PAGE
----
How important are Human Immunodeficiency Virus (HIV) clinical markers to the long-term formal employment among people living with HIV in developing countries? A study in South Africa.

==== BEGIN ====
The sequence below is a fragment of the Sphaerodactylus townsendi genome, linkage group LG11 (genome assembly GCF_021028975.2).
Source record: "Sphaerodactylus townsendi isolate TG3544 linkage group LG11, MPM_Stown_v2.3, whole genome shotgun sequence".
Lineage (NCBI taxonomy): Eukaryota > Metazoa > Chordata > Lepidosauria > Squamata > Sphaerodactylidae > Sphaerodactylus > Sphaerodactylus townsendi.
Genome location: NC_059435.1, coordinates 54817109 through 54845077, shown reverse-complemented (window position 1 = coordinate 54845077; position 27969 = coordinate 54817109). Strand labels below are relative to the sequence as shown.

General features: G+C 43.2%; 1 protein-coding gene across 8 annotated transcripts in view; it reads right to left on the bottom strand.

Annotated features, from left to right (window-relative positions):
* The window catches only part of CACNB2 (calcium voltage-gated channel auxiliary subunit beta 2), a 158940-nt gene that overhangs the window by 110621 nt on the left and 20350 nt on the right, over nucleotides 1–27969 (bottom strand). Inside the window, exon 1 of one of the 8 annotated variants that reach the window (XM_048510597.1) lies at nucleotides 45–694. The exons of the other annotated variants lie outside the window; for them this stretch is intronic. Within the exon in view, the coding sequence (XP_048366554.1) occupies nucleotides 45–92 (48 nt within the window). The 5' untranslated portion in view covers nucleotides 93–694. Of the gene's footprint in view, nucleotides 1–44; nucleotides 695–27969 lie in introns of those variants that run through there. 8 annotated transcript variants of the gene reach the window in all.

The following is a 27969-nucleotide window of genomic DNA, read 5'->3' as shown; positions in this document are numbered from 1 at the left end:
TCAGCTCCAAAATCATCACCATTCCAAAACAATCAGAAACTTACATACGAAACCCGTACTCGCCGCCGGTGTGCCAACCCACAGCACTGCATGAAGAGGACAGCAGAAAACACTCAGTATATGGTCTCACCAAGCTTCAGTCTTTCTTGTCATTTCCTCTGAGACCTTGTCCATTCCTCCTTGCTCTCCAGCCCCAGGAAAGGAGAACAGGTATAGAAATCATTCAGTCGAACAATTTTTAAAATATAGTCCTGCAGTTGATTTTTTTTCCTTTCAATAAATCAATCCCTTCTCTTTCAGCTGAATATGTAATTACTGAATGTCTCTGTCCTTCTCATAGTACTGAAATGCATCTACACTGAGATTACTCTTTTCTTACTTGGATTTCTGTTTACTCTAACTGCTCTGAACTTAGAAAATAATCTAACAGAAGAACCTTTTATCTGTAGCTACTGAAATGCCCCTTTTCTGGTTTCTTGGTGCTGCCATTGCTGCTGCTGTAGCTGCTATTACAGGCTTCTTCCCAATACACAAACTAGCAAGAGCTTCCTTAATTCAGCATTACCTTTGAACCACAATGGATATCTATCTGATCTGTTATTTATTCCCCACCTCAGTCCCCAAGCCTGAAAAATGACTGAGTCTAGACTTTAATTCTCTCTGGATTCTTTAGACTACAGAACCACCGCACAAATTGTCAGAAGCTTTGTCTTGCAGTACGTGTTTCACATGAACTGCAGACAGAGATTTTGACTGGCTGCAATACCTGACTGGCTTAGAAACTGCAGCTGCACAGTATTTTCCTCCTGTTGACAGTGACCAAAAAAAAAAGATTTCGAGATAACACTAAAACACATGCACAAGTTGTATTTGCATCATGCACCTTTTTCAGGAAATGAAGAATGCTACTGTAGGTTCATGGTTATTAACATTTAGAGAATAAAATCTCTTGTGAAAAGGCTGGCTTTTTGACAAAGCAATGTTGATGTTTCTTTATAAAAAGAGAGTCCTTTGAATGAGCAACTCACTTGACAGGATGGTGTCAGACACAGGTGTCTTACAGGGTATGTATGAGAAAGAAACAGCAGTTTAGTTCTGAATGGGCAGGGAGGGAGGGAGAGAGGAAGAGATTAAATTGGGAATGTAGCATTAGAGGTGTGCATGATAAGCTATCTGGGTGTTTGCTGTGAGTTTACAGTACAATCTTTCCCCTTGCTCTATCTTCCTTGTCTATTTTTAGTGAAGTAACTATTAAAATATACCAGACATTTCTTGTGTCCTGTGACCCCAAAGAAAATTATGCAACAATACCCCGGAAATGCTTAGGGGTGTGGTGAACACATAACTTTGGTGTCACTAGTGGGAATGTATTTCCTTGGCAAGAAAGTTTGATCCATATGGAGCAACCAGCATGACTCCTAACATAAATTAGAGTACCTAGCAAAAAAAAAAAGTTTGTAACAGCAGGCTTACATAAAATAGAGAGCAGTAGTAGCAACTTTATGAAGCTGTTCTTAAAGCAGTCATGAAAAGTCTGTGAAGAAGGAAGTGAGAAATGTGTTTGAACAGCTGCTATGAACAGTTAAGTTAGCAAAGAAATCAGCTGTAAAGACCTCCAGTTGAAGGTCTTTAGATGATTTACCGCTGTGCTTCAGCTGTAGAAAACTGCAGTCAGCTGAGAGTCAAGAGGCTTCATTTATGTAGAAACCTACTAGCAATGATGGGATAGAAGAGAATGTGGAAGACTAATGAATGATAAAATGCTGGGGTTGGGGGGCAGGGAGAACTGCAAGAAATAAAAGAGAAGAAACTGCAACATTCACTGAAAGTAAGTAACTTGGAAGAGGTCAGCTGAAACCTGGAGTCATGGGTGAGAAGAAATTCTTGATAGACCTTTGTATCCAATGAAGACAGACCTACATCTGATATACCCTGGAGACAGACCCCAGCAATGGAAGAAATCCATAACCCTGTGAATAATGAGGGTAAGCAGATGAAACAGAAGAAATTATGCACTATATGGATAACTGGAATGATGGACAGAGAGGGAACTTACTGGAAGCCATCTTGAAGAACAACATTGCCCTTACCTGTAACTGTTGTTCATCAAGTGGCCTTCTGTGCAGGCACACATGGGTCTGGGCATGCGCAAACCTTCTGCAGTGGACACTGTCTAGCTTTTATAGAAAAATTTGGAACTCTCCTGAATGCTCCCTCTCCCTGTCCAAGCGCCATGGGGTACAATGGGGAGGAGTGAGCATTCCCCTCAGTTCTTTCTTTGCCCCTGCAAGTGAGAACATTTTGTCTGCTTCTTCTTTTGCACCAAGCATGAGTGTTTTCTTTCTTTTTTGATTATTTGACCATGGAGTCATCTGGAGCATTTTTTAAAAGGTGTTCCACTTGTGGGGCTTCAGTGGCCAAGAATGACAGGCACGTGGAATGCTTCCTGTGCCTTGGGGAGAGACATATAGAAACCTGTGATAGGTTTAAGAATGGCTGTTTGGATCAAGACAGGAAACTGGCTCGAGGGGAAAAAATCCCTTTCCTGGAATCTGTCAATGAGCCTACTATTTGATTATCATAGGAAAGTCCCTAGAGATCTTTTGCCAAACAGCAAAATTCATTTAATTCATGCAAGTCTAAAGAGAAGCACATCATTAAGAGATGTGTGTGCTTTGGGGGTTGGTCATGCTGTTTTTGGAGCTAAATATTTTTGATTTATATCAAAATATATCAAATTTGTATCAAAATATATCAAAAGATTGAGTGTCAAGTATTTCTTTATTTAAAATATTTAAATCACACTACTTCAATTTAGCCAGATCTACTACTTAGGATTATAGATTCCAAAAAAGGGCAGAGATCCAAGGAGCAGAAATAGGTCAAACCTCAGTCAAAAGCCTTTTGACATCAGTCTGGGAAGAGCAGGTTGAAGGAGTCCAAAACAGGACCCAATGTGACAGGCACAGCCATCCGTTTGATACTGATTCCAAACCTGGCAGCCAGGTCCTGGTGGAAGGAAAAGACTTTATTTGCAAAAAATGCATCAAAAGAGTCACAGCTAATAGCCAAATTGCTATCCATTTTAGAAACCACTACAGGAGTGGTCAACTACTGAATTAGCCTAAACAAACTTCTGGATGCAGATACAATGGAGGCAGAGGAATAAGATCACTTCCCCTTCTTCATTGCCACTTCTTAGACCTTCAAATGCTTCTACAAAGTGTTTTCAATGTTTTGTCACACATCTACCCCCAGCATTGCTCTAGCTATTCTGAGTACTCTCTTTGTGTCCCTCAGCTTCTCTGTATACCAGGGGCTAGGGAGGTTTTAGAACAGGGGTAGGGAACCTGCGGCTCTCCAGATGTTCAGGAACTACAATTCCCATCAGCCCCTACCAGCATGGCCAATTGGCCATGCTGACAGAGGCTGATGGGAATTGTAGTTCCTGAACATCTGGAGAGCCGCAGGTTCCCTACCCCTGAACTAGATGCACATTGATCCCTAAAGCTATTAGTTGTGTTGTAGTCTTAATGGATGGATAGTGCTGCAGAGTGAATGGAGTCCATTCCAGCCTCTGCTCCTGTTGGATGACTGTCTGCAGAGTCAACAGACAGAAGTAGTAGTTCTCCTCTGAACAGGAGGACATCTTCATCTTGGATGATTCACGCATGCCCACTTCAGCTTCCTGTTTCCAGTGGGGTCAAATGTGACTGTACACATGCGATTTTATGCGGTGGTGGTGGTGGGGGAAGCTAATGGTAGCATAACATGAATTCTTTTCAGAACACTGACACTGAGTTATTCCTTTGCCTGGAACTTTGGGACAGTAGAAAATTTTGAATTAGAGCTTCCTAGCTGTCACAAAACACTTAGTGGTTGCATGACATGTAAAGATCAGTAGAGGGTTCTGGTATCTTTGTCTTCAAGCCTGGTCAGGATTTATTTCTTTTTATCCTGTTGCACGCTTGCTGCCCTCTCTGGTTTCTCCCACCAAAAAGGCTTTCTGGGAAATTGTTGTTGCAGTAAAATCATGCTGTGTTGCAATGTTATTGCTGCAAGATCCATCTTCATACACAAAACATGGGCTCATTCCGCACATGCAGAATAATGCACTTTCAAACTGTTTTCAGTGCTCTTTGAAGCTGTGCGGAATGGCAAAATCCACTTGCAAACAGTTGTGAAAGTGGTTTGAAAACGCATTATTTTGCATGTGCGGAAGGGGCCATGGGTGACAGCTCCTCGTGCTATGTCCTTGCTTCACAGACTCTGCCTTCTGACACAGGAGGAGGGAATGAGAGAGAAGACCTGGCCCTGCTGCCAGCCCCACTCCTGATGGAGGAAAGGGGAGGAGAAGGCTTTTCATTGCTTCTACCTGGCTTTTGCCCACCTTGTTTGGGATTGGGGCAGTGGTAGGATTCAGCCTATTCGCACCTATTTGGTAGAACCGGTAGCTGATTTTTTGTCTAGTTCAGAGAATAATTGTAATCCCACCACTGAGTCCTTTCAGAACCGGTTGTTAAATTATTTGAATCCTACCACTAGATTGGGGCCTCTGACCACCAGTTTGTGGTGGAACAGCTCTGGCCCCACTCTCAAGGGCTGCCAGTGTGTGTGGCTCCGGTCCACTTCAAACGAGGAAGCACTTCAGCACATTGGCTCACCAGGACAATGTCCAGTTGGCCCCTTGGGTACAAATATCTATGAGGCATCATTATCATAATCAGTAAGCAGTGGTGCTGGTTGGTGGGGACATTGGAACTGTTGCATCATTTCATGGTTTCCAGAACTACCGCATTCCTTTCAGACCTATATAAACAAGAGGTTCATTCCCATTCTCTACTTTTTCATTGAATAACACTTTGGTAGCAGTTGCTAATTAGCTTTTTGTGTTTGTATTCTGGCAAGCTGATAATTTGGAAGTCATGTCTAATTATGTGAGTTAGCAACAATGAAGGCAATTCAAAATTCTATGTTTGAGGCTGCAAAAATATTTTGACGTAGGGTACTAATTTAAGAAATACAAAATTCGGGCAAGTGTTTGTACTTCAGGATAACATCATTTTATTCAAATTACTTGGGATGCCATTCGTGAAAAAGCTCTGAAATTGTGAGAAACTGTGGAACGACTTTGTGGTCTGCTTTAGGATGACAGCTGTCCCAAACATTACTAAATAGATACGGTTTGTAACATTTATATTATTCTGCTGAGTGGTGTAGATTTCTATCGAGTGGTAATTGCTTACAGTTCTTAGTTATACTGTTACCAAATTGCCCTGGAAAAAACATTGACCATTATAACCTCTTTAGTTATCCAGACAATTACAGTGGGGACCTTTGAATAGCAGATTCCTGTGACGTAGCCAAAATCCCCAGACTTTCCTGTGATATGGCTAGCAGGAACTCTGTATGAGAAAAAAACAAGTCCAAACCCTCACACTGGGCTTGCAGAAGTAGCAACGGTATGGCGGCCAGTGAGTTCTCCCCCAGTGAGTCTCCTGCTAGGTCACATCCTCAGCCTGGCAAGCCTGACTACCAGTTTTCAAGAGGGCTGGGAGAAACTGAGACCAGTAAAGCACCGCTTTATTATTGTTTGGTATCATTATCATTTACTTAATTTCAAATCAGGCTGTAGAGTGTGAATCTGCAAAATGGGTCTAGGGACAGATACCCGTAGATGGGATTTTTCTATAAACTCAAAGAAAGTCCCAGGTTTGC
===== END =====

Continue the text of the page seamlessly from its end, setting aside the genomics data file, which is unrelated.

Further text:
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OBJECTIVE: To examine the relationship of Human Immunodeficiency Virus (HIV) clinical markers and socio-demographic characteristics with long-term formal employment among people living with HIV (PLHIV). PARTICIPANTS: 554 adults, 55% females, on HIV treatment for at least two years at two public hospitals in Johannesburg, South Africa. METHODS: A retrospective cohort design, tracing changes in study participants' formal employment status since the first HIV-positive diagnosis. Data collection included historical medical records review and interviewer-administered questionnaires. RESULTS: 44% of all study participants (39% and 49% among males and females, respectively) were formally employed at the time of the study, primarily in low-skilled jobs in the private sector. The majority (83%) of males and 60% of females remained in formal employment since being diagnosed as HIV-positive. Female gender, education to grade 12 or higher, a smaller household size and being married were significantly associated with current formal employment. Formal employment was unrelated to HIV treatment indicators (CD4 count, viral load and duration since diagnosis). Of those in formal employment, 68 (28%) were aware of HIV policies at their workplaces, which was also positively associated with the duration in their current employment. CONCLUSIONS AND RECOMMENDATIONS: PLHIV in developing country contexts can enter into and maintain formal employment, especially when treatment and workplace support are available. Thus, employer organisations should implement effective workplace HIV policies to enhance employment experiences of their workforce living with HIV. Care and support services for people on HIV treatment should also address their career development needs.